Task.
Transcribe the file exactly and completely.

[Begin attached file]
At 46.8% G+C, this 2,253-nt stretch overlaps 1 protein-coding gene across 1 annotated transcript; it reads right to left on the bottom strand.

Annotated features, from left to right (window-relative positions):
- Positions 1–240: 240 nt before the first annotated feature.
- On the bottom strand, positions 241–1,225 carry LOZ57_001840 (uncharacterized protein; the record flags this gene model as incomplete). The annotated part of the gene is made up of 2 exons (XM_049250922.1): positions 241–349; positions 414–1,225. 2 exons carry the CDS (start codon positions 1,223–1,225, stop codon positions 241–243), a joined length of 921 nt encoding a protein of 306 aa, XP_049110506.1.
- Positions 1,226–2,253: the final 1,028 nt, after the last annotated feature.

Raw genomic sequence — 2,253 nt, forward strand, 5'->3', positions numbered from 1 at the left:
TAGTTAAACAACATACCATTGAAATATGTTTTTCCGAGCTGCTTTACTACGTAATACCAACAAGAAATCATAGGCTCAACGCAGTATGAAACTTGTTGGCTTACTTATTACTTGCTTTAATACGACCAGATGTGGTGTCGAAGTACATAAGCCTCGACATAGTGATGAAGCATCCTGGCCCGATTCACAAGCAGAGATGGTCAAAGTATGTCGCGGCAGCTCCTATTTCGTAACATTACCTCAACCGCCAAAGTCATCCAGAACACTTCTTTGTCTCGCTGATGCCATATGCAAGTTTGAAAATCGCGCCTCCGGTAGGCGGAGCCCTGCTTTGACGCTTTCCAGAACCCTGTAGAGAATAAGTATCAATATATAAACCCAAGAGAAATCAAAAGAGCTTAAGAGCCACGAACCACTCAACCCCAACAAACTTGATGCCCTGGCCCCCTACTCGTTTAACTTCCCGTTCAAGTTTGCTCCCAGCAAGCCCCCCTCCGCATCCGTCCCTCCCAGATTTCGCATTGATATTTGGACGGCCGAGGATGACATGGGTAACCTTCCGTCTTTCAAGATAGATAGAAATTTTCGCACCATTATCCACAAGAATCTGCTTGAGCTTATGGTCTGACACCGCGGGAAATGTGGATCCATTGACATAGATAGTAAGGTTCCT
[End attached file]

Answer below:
At 46.8% G+C, this 2,253-nt stretch overlaps 1 protein-coding gene across 1 annotated transcript; it reads right to left on the bottom strand.

Annotated features, from left to right (window-relative positions):
- Positions 1–240: 240 nt before the first annotated feature.
- On the bottom strand, positions 241–1,225 carry LOZ57_001840 (uncharacterized protein; the record flags this gene model as incomplete). The annotated part of the gene is made up of 2 exons (XM_049250922.1): positions 241–349; positions 414–1,225. 2 exons carry the CDS (start codon positions 1,223–1,225, stop codon positions 241–243), a joined length of 921 nt encoding a protein of 306 aa, XP_049110506.1.
- Positions 1,226–2,253: the final 1,028 nt, after the last annotated feature.

Raw genomic sequence — 2,253 nt, forward strand, 5'->3', positions numbered from 1 at the left:
TAGTTAAACAACATACCATTGAAATATGTTTTTCCGAGCTGCTTTACTACGTAATACCAACAAGAAATCATAGGCTCAACGCAGTATGAAACTTGTTGGCTTACTTATTACTTGCTTTAATACGACCAGATGTGGTGTCGAAGTACATAAGCCTCGACATAGTGATGAAGCATCCTGGCCCGATTCACAAGCAGAGATGGTCAAAGTATGTCGCGGCAGCTCCTATTTCGTAACATTACCTCAACCGCCAAAGTCATCCAGAACACTTCTTTGTCTCGCTGATGCCATATGCAAGTTTGAAAATCGCGCCTCCGGTAGGCGGAGCCCTGCTTTGACGCTTTCCAGAACCCTGTAGAGAATAAGTATCAATATATAAACCCAAGAGAAATCAAAAGAGCTTAAGAGCCACGAACCACTCAACCCCAACAAACTTGATGCCCTGGCCCCCTACTCGTTTAACTTCCCGTTCAAGTTTGCTCCCAGCAAGCCCCCCTCCGCATCCGTCCCTCCCAGATTTCGCATTGATATTTGGACGGCCGAGGATGACATGGGTAACCTTCCGTCTTTCAAGATAGATAGAAATTTTCGCACCATTATCCACAAGAATCTGCTTGAGCTTATGGTCTGACACCGCGGGAAATGTGGATCCATTGACATAGATAGTAAGGTTCCT